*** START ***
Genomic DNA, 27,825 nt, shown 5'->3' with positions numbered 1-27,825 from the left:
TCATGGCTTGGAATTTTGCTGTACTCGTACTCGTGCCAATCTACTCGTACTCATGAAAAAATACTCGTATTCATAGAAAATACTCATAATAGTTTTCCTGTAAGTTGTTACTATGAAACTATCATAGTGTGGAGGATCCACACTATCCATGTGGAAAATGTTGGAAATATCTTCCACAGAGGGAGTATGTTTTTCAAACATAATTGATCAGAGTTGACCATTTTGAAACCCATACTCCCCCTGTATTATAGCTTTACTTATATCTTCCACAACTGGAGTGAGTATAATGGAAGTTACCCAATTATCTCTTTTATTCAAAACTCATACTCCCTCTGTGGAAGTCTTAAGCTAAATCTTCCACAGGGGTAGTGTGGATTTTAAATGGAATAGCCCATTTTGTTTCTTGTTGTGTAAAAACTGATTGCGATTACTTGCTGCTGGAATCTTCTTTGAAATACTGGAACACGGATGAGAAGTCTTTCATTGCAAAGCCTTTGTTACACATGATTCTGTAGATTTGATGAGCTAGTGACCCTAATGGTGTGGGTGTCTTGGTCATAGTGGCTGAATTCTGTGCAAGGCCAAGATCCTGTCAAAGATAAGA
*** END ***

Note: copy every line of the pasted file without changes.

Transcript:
Genomic DNA, 27,825 nt, shown 5'->3' with positions numbered 1-27,825 from the left:
TCATGGCTTGGAATTTTGCTGTACTCGTACTCGTGCCAATCTACTCGTACTCATGAAAAAATACTCGTATTCATAGAAAATACTCATAATAGTTTTCCTGTAAGTTGTTACTATGAAACTATCATAGTGTGGAGGATCCACACTATCCATGTGGAAAATGTTGGAAATATCTTCCACAGAGGGAGTATGTTTTTCAAACATAATTGATCAGAGTTGACCATTTTGAAACCCATACTCCCCCTGTATTATAGCTTTACTTATATCTTCCACAACTGGAGTGAGTATAATGGAAGTTACCCAATTATCTCTTTTATTCAAAACTCATACTCCCTCTGTGGAAGTCTTAAGCTAAATCTTCCACAGGGGTAGTGTGGATTTTAAATGGAATAGCCCATTTTGTTTCTTGTTGTGTAAAAACTGATTGCGATTACTTGCTGCTGGAATCTTCTTTGAAATACTGGAACACGGATGAGAAGTCTTTCATTGCAAAGCCTTTGTTACACATGATTCTGTAGATTTGATGAGCTAGTGACCCTAATGGTGTGGGTGTCTTGGTCATAGTGGCTGAATTCTGTGCAAGGCCAAGATCCTGTCAAAGATAAGA